- Over 400 pupils from reception to year 6
- Pupils taught to use talk effectively for learning
- Adaptable to ongoing demographic change
- Friendly, caring environment which makes for happy children
- Multilingual pupils and their parents feel welcome and supported
- EAL in Warwickshire schools
Organising classroom talk – Nikki Ajibade from Warwickshire County Council and Rosina Knight from Sydenham Primary School
The best place to start explaining what is so special about Sydenham is the front door. Walk through it and behind the desk is a UK born Panjabi speaker who welcomes everyone and talks in Panjabi to the 25% of parents whose home language it is. You walk out of the front office into the hall. Immediately on your left is writing by pupils in Panjabi and Hungarian. The tone is set. This is a multilingual school that is very proud of its diversity. The celebration of what its pupils can do is ubiquitous.
Sydenham is a school designed to promote empathy and to place talk at the heart of learning.
A parent told me that she was “amazed by the kindness and thoughtfulness of the children.” A Russian boy is looking after a Ukrainian new arrival because that is the Sydenham culture. The picture below is a of a book made by two very grateful Polish parents and shown to me by a long serving governor who emphasised the school’s capacity to thrive in a context of constant demographic change.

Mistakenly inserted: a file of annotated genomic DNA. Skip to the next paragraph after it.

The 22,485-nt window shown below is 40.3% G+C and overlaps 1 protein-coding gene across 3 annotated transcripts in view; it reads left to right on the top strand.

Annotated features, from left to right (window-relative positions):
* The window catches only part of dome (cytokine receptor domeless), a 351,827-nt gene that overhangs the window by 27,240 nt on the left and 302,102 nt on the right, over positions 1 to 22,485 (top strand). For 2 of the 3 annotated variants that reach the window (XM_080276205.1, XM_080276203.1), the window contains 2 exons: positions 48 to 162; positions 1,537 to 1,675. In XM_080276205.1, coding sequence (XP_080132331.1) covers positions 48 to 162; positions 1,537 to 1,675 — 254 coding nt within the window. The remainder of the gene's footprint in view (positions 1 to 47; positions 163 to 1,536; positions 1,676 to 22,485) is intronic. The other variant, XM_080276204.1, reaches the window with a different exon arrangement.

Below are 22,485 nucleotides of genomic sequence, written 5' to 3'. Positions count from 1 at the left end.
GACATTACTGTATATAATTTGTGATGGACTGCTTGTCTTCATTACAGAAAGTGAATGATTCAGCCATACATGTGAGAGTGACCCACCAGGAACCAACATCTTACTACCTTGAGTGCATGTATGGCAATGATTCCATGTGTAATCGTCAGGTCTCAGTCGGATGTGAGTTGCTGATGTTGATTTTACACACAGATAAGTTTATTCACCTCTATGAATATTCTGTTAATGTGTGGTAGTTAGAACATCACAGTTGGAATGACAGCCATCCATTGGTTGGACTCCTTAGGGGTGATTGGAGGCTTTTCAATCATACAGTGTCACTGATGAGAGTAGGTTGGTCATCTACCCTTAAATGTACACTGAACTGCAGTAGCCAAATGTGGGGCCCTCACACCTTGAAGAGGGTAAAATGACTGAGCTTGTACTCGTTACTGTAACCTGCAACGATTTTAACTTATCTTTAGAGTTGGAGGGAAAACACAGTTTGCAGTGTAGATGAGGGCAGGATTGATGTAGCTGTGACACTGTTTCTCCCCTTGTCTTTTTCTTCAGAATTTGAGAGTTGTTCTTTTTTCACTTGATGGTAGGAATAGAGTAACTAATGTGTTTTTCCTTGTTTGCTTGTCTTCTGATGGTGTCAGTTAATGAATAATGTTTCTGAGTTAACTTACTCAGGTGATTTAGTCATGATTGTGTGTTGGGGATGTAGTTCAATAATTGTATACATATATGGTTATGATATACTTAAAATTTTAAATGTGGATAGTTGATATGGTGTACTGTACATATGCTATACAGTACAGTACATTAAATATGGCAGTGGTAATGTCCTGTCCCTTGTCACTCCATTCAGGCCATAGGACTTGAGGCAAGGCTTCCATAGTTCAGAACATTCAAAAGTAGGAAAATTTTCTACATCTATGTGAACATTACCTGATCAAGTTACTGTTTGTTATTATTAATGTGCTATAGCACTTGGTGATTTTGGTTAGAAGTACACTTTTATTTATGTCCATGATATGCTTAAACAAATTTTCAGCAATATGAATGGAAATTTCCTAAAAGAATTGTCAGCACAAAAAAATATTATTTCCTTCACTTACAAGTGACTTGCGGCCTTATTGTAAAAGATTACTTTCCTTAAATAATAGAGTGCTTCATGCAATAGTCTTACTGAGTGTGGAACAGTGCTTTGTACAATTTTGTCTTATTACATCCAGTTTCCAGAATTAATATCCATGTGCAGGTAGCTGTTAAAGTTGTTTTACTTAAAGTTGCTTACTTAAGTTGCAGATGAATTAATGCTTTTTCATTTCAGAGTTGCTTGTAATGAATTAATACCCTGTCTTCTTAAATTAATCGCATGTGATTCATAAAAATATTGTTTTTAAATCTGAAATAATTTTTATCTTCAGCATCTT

In every classroom I saw pupils having purposeful conversations in small groups or pairs, both as a key part of the learning process and in preparation for writing. They have been taught to use talk effectively for learning. Vocabulary development is explicit in displays and teaching. It is implicit in structured classroom talk activities and the always considerate social interactions you see around the school.
Do visit this school, if you can. The supportive local Warwickshire Ethnic Minority & Traveller Achievement Service rightly recommends it as an example of outstanding practice. Sydenham is the second school to seek Gold EAL Quality Mark reaccreditation successfully and one of the happiest schools I have ever seen.
The last words need to go to parents and pupils: the Turkish parents who are delighted that their young daughter can now correct their English (which was pretty good in the first place) and the pupils who told me that their school is a place where “you always find friends” and “teachers want to hear your opinion.”
Read about our first GOLD award visit to this school here.
The EAL Quality Mark is based on a school’s self-evaluation of its EAL provision. It is an award made to schools on their achievements in meeting the needs of pupils learning English as an additional language.
It is available as a bronze, silver or gold award, allowing schools the opportunity to re-visit the award and build on their practice over time. Any school with pupils on roll who are learning English as an additional language is eligible to apply.
Extended online EAL course
New cohorts launched every term
Requiring approximately 90 hours to complete over a six month period, our extended EAL online course provides the opportunity to examine a range of EAL issues in detail, studying at times that suit your schedule. With 4 core units and 2 electives, you can tailor the cross-phase course to suit your interests and the needs of your school.
Leading EAL in primary schools
This 12-hour course aims to develop the leadership of EAL in primary schools where there are increasing numbers of pupils learning English as an additional language. Focusing on a whole school approach, the course provides guidance on how to plan and prioritise provision for a range of EAL learners.